Cal Football Roundtable: A Look Back at the Offense

Now that the strong emotions from our disappointing finish have receded from a roiling boil to more of a seething simmer, let's take a look back at the offense. Taking the season as a whole, how did we do? Was this what you expected to see with Tedford resuming hands-on control? Did he really use "less complexity, more creativity" in adapting his hybrid pro-style/spread attack? What went wrong? What went right? Relative to expectations for the offense, would you consider this past season to be a success?


Berkelium97: Schematically, I was pleased with what Tedford had done to the offense by the end of the season. It took the triumvirate of offensive coordinators several games to tailor the offense to the skills and deficiencies of our players, mainly by transitioning Zach from playmaker to game-manager.

Berkelium97: At Pac-12 Media Day Tedford described his ideal offense as one that is diverse and efficient. While our efficiency varied from game to game, our offense was clearly diverse. Opposing coaches emphasized how difficult it was to plan for this offense. Tedford threw the kitchen sink and then some at opponents this year. Our running game used traditional I-(or offset I) formations and occasionally zone read to run up the middle. Or we could bounce outside with a variety of sweeps, more zone reads, and a few reverses per game. By the time our running game was at full strength, it took an exceptional front seven to slow it down (as we saw against Texas and, to a lesser extent, in the Big Game).


The passing offense was just as diverse. At times we would split Jones and Allen on either side of the line and use playaction to get the defense to bite on the run. Other times we would line up five receivers in a spread formation. We didn't just pass to Allen and Jones (though it felt like it at times). While our RBs were less involved in the passing offense than they had been when we had Vereen, TEs were much more involved--a welcome change. Our TEs caught 36 passes this season, the most since 2004 when they also had 36 receptions.

While our offense was exceptionally diverse, it was not always efficient. The ASU game was the only time we saw both the passing offense and running offense executing well and we put up a season-high (not counting Presbyterian) 47 points. Often we were stuck with the passing game stalling while the running game picked up the slack, or vice versa. Then there was the Texas game, when neither was able to do anything on offense.

Though we lose some valuable pieces of the offense, I am pleased with the foundation Tedford has laid. We have the makings of an excellent offense; we simply need to improve our execution in both facets of the game.

Kodiak: Going into the season, the big questions marks on offense were quarterback, Oline, playcalling/scheme, and some were worried about our tailback.


As a bit of surprise, it was at tailback that I think most would agree things went better than expected. Isi Sofele and CJ Anderson developed into a nice tandem with contrasting styles. In Coach Gould we trust, yet again! The one disappointment I have here is that despite deciding not to blueshirt Brendan Bigelow, we weren't able to use his speed for a few snaps a game on offense.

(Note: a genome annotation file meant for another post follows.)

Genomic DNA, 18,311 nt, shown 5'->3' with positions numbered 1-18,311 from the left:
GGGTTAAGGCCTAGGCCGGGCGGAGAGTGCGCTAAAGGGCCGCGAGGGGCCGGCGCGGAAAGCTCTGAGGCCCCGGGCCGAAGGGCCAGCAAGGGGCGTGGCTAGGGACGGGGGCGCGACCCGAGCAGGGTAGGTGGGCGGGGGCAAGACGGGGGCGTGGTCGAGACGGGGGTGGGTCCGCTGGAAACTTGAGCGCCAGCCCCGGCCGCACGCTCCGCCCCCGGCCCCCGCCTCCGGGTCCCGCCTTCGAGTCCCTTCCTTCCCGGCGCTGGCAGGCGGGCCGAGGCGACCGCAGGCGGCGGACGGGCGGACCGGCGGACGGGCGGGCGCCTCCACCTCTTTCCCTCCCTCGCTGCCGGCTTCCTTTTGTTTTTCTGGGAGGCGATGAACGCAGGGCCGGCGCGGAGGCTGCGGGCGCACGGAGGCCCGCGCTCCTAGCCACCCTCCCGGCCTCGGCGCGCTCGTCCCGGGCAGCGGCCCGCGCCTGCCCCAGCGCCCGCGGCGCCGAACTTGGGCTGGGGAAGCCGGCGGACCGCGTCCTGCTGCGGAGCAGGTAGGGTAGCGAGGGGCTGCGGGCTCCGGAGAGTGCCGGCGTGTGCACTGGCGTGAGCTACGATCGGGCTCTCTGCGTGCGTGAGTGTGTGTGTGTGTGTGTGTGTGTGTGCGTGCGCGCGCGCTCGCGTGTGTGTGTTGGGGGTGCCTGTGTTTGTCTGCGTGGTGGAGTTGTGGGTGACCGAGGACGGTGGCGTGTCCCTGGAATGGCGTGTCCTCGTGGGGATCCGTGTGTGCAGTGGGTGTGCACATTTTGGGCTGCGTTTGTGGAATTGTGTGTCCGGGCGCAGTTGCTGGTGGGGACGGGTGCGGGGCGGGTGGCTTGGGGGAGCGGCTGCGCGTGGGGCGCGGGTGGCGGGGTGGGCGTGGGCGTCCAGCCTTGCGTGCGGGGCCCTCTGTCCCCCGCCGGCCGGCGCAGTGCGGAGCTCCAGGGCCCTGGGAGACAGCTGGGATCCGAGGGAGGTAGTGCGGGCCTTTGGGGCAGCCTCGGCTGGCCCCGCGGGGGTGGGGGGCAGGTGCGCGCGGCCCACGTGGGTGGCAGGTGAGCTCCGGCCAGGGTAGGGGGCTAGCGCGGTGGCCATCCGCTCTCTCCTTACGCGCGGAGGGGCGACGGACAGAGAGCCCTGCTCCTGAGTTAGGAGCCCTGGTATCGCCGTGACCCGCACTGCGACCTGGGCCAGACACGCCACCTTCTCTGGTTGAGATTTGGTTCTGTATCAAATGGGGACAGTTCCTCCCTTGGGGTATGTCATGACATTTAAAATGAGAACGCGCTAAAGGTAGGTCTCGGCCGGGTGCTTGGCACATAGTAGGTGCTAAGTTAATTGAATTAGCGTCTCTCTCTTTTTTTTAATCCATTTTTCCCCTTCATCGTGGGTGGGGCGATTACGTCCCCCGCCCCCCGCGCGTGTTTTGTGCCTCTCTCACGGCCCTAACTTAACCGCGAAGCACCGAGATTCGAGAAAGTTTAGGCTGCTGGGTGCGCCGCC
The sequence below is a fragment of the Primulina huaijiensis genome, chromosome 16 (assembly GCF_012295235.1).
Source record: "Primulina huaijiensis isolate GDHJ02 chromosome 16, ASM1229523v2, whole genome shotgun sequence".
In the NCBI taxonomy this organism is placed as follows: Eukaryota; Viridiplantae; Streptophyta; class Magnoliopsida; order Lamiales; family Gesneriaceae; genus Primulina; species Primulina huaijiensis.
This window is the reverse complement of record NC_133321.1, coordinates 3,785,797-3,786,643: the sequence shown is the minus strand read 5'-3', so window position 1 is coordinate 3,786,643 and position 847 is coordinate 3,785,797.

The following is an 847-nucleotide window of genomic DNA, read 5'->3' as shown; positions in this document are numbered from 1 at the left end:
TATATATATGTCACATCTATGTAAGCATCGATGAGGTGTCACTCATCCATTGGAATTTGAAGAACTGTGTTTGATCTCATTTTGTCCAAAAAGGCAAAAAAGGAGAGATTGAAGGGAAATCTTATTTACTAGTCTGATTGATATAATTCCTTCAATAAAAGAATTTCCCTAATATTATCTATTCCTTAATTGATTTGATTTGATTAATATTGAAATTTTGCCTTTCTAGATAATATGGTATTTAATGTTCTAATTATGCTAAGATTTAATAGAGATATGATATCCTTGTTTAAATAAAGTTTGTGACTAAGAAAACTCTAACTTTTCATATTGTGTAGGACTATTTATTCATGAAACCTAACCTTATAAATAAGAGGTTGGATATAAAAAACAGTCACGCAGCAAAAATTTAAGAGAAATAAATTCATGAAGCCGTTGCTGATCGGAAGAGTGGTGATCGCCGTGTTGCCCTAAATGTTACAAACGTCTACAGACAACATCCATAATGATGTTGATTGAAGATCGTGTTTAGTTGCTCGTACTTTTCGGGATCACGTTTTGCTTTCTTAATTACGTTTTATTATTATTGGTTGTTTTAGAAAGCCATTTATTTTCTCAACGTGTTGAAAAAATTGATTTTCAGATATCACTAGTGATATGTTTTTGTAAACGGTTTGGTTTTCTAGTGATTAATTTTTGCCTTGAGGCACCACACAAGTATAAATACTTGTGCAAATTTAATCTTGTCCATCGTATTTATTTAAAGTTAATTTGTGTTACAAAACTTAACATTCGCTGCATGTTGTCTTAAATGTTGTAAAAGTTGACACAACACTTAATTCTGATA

Oline gives me mixed feelings. I'd like to say that they were better than last year. But the repeated penalties and the sweet-mother-of-god-awful snaps are hard to forget. My mild sense of disappointment in our line play is probably due to unreasonable expectations associated with Coach M's return. I suppose I was hoping that we had plenty of talent which had been gimped by our previous coach. In fairness, we had a natural right tackle(Schwartz) playing out of position on the left, and a guard (MSG) proving to be very out of position at the right tackle. And, many of the breakdowns in pass protection or run blocking were actually due to the tight ends. I thought the coaching staff did a good job of switching gears when it was apparent that our double TE set was exactly suited for power football and using more spread formations with Calvin hybrid TE/big WR. It was also a good strategy to use our more mobile lineman pulling and attacking on the edges more frequently instead of trying to bulldoze straight ahead.
Amazingly, we stayed pretty healthy on the line. I'd have to give credit to Coach Blasquez here.

Quarterback gets a lot of heat and it's hard for me to pile on Maynard here. In the grand scheme of things, he looked like a guy starting in the Pac-12 for the first time. He definitely had some rough-to-awful games, but he was a much better quarterback in the 2nd half of the season. Although I give Coach Tedford credit for sticking with Maynard, I do wonder if more snaps for Allen Bridgford would have been helpful. At the very least, I'd feel less worried that one wrong read out of the pistol could lead to a concussion and doom.

I don't think that Tedford ever really went away from his love of the chess match to "less complexity." The adaption of check-with-me plays was an interesting wrinkle to take pressure away from the players from having to make their own reads. Where Tedford showed something new to me was how he changed the offense after the ucla game. I think that low-point was a bit of a wake-up call. Previously, it almost seemed like he had a pre-conceived notion of how a hybrid offense should look, and he would call plays based on the best way to attack the opposing defense. After that game, he focused more on his own players' strengths. Even if it became a "we-only-roll-left" offense, he was creative in mixing in different formations and looks so that teams (with one notable exception) still couldn't shut it down.

TwistNHook: I like CJ Anderson.


Yes, that is the hard hitting analysis, you've come to expect from CGB!

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